(recent interpretations)
From 1949 to 1978, the new regime explicitly sought to replace traditional culture with a Communist one. As the most influential philosopher in pre-Communist China whose teachings represented the core of Chinese tradition, Confucius suffered a steady decline in stature. In the 1950s and early 1960s, attempts were made by neo-Confucians such as Feng Youlan to ‘inherit’ elements of his philosophy that were compatible with socialism. By the Cultural Revolution period, however, Confucius was denounced as an arch villain and paramount reactionary. When the Cultural Revolution ended, attempts were made to reinterpret both the man and his teachings as progressive and useful.
In post-1949 China, education was the one area where many intellectuals felt Confucius could still provide a model. This became patent as soon as the Cultural Revolution ended. As early as 1980, Confucian moral education was proposed as a means of filling the ‘moral vacuum’ left by the political chaos of the previous decade. Thus, Confucius was held up as a man upon whom young people could model themselves. By highlighting the perception that the moral and educational situation had reached a crisis point, Confucius was hailed as a sagely thinker and scholars and intellectuals were seen as indispensable elements of the social fabric.
The reinstatement of Confucius as the paragon of teachers was no surprise. This was done many times before. However, in the 1980s and 1990s a totally new interpretation of Confucius’ role in the modern world emerged. Given the fact that for centuries Confucius had been associated with the scholar class and seen to be hostile to commerce and monetary concerns, it seems inconceivable that he could be portrayed as a business guru. Yet this is precisely what happened. The new interpretations were partly initiated by ‘contemporary New Confucians’ (dangdai xinrujia), scholars such as Tang Junyi and Tu Wei-ming, who lived outside mainland China. They attempted to modernize and internationalize Confucianism by linking Confucian education with the economic prosperity in East Asia.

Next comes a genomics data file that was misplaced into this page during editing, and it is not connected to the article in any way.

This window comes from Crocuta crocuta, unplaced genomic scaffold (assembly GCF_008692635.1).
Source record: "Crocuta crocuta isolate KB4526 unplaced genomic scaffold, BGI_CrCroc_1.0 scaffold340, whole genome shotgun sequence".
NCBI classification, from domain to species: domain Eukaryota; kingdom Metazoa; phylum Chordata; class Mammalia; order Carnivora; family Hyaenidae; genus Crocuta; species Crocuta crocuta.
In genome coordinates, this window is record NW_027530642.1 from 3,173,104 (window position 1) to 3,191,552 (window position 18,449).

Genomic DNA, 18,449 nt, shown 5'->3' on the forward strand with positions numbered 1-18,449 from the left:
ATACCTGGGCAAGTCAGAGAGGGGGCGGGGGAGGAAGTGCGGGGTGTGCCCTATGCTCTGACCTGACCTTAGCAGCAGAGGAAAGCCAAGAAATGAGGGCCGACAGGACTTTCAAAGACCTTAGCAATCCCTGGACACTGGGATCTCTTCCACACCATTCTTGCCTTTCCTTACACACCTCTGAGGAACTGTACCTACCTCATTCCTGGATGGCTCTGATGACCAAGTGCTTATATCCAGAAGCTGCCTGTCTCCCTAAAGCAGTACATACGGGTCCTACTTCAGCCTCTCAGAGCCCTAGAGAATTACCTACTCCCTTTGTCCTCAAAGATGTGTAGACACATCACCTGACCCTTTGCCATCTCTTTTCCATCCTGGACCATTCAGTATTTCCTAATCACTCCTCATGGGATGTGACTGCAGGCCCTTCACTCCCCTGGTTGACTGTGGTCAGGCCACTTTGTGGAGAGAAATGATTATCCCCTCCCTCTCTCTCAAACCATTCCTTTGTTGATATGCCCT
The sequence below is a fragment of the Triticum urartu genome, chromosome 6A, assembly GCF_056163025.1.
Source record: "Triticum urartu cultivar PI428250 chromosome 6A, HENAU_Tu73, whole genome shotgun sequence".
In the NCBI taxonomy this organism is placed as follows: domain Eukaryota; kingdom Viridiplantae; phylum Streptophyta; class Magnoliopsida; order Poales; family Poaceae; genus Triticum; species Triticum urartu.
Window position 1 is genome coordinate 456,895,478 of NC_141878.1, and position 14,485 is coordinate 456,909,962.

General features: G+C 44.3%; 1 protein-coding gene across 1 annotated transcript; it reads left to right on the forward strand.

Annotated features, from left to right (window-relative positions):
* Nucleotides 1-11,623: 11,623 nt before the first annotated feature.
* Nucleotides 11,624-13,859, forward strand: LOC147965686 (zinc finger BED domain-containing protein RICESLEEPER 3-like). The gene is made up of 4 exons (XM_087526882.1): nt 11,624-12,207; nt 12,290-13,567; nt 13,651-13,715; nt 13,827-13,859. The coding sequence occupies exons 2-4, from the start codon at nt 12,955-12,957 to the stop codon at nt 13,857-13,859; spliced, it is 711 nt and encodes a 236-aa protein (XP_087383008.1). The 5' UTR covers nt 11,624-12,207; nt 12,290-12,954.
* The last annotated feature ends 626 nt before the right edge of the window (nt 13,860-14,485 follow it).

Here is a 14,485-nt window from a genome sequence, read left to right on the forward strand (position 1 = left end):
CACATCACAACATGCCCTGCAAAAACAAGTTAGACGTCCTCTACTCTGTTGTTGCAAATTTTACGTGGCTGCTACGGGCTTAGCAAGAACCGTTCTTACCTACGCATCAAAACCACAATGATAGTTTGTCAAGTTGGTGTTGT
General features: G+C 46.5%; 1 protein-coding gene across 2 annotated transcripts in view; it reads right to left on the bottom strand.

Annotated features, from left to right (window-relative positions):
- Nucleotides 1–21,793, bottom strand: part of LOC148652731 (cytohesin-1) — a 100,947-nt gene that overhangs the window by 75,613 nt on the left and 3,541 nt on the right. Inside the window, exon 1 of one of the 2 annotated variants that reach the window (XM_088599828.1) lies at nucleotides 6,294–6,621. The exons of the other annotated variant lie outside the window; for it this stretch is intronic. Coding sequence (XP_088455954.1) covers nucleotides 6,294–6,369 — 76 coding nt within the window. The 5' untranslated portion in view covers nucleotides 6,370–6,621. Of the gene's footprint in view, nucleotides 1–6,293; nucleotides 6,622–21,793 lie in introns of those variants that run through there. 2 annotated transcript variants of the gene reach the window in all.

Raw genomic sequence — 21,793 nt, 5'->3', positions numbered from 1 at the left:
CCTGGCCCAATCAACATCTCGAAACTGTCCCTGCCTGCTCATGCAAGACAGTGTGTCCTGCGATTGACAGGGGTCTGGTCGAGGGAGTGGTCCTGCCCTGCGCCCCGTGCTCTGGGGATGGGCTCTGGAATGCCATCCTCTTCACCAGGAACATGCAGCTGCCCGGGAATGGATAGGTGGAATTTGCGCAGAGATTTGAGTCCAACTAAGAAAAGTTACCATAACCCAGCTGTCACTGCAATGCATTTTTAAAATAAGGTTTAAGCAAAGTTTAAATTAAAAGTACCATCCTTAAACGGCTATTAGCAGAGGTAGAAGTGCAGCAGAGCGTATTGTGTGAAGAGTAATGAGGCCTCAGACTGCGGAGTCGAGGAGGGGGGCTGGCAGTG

The economic growth of the Asia-Pacific region throughout most of the 1980s and 1990s generated increasing interest in the search for ‘Asian values’, of which Confucianism was an integral feature. Scholars and intellectuals who for many years had called for the ‘inheritance’ of Confucian philosophy were understandably very quick to cash in on the economic boom in East Asia. In the PRC, a similar shift in emphasis took place. In quick succession, a series of articles appeared showing how Confucianism had been essential for modernization in industrial countries in East Asia such as Japan and Korea. Throughout the 1980s and 1990s, there was a concerted effort to show that Confucius’ ideas were beneficial to economic growth. Using the generally accepted view that the central core of Confucius’ teaching is ren, and that ren meant the discovery of humanity in human relationships, scholars tried to show that this emphasis on the centrality of man was the essential element that had been missing in modern management. Thus, it was argued, in a developing socialist market economy, Confucian ethics should be used to combat the corrupting influence of the lust for money. By such means, the traditional antipathy between Confucianism and capitalism was dissolved, and Confucius was said to have been a management and entrepreneurial guru, whose words set the benchmark for good business practice. This new assessment of Confucius continued to gain popularity in the beginning of the twenty-first century.

Encyclopedia of contemporary Chinese culture. . 2011.

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